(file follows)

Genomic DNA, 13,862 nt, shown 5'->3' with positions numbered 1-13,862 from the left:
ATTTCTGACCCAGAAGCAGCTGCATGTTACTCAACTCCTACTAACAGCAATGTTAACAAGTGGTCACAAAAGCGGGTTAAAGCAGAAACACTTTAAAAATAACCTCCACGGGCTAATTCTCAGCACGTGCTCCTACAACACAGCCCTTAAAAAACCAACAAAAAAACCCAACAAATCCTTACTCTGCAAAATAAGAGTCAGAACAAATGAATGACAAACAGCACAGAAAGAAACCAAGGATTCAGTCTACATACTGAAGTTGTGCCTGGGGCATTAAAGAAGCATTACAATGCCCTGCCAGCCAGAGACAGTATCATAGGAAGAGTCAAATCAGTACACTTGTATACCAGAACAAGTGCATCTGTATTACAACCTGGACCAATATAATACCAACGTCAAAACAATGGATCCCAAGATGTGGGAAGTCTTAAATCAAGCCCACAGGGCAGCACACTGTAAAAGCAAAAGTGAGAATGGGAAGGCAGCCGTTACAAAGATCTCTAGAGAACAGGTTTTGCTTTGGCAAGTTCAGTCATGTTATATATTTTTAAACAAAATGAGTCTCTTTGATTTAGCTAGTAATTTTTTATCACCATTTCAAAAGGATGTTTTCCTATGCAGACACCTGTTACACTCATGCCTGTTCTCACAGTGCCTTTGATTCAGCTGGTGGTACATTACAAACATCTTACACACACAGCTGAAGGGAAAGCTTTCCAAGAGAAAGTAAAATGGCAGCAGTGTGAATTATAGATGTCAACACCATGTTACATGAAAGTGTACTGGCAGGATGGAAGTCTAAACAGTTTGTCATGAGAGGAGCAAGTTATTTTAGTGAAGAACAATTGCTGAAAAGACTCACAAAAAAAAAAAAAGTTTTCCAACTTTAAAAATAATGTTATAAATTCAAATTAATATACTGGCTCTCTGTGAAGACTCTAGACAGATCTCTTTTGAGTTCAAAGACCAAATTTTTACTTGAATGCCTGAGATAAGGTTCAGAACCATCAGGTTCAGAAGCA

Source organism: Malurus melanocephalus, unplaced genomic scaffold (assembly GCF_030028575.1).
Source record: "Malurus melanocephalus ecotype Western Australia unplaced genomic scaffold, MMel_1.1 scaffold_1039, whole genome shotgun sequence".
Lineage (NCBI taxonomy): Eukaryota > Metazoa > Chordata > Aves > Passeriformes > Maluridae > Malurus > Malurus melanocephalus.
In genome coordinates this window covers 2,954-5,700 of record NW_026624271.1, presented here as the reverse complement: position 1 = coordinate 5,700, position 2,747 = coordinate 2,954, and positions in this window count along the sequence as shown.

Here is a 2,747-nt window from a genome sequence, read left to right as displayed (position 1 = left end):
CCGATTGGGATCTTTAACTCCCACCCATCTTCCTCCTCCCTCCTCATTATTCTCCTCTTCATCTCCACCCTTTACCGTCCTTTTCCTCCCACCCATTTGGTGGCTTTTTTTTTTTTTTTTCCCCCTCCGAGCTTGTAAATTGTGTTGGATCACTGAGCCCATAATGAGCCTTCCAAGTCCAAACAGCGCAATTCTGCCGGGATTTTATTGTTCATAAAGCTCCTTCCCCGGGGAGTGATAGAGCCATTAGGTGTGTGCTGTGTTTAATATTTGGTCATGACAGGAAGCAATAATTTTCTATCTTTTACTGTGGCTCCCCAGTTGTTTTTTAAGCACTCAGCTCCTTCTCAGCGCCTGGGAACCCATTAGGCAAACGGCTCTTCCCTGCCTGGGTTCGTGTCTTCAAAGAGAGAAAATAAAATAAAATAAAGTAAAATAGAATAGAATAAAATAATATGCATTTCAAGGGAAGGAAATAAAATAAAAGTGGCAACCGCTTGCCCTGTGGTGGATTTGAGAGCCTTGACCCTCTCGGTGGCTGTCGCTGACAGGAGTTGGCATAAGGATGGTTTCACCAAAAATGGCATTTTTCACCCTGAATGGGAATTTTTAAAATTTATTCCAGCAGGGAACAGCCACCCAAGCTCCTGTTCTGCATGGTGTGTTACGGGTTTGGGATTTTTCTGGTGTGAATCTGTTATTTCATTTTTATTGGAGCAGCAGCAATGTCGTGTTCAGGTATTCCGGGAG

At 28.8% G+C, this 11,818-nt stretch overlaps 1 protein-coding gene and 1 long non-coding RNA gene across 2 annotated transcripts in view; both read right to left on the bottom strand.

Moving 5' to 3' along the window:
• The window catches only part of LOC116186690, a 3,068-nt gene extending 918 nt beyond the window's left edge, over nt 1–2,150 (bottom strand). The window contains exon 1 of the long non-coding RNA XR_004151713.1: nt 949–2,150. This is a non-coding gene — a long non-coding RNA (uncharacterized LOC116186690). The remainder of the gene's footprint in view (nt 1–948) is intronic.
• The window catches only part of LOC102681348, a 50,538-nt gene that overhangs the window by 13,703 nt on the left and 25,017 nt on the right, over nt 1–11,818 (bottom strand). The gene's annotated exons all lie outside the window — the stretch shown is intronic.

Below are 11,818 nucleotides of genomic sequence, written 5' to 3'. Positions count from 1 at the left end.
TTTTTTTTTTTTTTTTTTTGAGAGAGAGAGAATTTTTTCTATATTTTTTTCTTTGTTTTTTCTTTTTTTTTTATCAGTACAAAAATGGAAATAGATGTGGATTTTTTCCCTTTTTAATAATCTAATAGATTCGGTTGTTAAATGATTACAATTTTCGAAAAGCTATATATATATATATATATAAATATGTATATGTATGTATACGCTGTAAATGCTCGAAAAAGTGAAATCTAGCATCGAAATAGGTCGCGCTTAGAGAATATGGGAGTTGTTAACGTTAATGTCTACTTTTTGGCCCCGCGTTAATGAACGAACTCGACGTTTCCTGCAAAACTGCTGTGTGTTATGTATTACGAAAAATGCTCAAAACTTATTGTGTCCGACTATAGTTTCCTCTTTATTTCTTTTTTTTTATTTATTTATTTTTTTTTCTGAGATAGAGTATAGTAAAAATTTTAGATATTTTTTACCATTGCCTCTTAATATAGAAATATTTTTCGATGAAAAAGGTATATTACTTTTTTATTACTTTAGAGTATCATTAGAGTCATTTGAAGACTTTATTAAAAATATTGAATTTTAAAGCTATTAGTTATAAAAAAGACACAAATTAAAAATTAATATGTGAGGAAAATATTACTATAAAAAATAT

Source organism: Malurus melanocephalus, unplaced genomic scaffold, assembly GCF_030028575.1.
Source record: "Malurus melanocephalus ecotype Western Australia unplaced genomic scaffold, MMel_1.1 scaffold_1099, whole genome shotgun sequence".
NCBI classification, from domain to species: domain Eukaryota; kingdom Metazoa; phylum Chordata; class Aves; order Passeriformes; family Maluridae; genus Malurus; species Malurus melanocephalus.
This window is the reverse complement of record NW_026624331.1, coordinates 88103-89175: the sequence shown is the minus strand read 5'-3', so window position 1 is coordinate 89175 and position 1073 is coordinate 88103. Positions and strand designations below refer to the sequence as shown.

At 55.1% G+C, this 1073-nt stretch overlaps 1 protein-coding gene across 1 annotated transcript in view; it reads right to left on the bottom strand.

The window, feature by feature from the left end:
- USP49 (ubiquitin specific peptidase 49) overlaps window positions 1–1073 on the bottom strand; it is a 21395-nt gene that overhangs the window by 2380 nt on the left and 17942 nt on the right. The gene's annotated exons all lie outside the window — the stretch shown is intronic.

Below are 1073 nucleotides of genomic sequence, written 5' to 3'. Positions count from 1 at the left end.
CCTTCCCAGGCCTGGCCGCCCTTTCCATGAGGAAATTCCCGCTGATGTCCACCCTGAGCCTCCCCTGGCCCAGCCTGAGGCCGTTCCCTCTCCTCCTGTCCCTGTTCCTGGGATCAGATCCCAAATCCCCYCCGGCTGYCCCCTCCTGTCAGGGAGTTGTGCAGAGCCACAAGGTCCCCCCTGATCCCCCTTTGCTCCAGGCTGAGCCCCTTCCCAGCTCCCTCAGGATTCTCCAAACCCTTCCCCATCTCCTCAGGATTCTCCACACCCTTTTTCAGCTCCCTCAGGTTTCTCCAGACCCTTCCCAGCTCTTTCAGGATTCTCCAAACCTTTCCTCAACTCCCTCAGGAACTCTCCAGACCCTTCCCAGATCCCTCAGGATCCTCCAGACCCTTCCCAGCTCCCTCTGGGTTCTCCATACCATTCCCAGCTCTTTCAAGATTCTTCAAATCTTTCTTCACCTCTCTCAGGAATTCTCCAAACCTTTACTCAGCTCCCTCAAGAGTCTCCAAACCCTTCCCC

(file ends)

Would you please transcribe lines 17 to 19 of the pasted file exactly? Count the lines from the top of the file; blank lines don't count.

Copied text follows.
NCBI classification, from domain to species: domain Eukaryota; kingdom Metazoa; phylum Chordata; class Aves; order Passeriformes; family Maluridae; genus Malurus; species Malurus melanocephalus.
This window is the reverse complement of record NW_026624331.1, coordinates 88103-89175: the sequence shown is the minus strand read 5'-3', so window position 1 is coordinate 89175 and position 1073 is coordinate 88103. Positions and strand designations below refer to the sequence as shown.

At 55.1% G+C, this 1073-nt stretch overlaps 1 protein-coding gene across 1 annotated transcript in view; it reads right to left on the bottom strand.